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Lessons from a Plagiarist

Lessons from a Plagiarist

Lessons from a Plagiarist

    It happens every semester. Some student, thinking themselves very clever indeed, Googles up a WIkipedia entry, some obscure facts page from some obscure website, an essay from one of the plagiarism sites, or, one time, even one of my own papers, and hands it in as his or her own.

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    The smarter ones cut out the links and references to the site their paper came from. The smartest ones cut bits and pieces of several sources together into a seamless new creation – a ton of work and almost admirable, if any of the words had been their own. But what the smartest share with the dimmest is this: they’re all easy to catch.

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    Confronted, they fall into a couple of patterns. The defiant offer up powerful excuses like “My cousin told me she wrote this!” and “No, that’s all my work.IT’s just a coincidence that Wikipedia put the same words in the same order!” The contrite shuffle their feet, beg to redo their assignments (sometimes turning in more plagiarized work!), or just plain disappear, humiliated.

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    But this is not a post about plagiarism, it’s a post about life – specifically the  lessons we can all learn from plagiarists. Because while I am professionally, legally, and morally bound to be harsh to plagiarists, I  also believe that getting caught offers them an opportunity to learn some very important lessons. Lessons about living with a certain degree of grace and decency and, if they put their mind to it, lessons in redemption.

    Here are the five big lessons I think we can all learn from plagiarists:

    1. Never do anything that would embarrass you if anyone knew about it. The reason students plagiarize is because they believe they won’t get caught. That’s simply the wrong attitude to take, about anything. This is a very simple moral rule: if being caught would be humiliating – even if you’re not technically doing anything wrong – don’t do it.
    2. Never underestimate the intelligence or resourcefulness of others. I know PT Barnum said nobody had ever gone broke by overestimating the stupidity of the average person, but it works the other way, too – people often turn out to be much smarter than you give them credit for, and they have access to resources you might not have imagined. You’d think students would figure a guy with a PhD-level education and 6 years of classroom experience would be pretty savvy to the ways of plagiarists, but they don’t get it. Which is fine by me – it means catching plagiarism is the easiest part of my job, not the hardest.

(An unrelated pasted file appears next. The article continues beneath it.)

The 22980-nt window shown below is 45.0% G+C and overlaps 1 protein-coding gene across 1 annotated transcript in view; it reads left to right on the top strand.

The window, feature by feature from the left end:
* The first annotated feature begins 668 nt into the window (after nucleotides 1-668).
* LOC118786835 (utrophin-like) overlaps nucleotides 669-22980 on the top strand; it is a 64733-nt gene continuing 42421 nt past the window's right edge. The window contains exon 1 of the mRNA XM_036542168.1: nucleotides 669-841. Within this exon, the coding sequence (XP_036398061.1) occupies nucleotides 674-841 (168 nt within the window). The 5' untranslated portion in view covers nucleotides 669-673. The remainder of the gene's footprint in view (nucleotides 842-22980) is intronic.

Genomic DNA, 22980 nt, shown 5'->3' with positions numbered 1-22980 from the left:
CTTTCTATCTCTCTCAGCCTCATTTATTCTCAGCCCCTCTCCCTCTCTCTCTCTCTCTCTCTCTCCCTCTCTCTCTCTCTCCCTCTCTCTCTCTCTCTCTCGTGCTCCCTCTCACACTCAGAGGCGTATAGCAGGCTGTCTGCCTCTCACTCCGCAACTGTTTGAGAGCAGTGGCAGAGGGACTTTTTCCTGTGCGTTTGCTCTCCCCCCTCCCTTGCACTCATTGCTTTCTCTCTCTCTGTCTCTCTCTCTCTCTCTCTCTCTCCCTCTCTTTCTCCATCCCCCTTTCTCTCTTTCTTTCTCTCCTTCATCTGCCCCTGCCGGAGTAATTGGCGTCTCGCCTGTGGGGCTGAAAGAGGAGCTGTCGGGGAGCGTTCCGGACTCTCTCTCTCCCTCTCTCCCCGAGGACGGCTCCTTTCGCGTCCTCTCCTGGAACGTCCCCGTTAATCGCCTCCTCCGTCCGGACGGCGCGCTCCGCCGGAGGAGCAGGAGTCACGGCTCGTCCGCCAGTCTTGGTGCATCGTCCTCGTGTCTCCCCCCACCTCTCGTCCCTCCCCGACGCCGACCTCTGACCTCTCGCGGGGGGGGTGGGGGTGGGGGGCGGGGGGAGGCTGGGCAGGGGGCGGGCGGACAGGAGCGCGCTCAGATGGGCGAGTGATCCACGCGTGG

3. Own your actions. You’ve plagiarized, you’re caught – quick, who do you blame?! If you say “myself”, congratulations, you’re well on your way to being a decent person. Or, you didn’t plagiarize, you worked hard and did good work, who gets credit? Hopefully you said “myself” again – and if you see why it makes sense in the second case, you can see why it’s important in the first case. When we try to shift blame for our shortcomings to other people, we sell ourselves short, leaving no room for growth or improvement next time. It becomes a self-sustaining cycle – if it’s never your fault, then there’s never any reason to stop.
    4. It’s never too late to seek a second chance. No matter how badly you screw up, there’s always the possibility of redemption – but only you can follow that path. You have to seek it out – ask for a chance to redo whatever you messed up, try doubly hard next time, take your lumps and resolve never to make the same mistake again. There’s two conditions here: the external condition – what it takes to satisfy the person you’ve wronged – and the internal condition – what it takes to satisfy yourself. You may never be able to redress the injury to the other party, but only you can decide what measures you’re willing to go to in order to try. Likewise, only you can decide when your own standards have been met.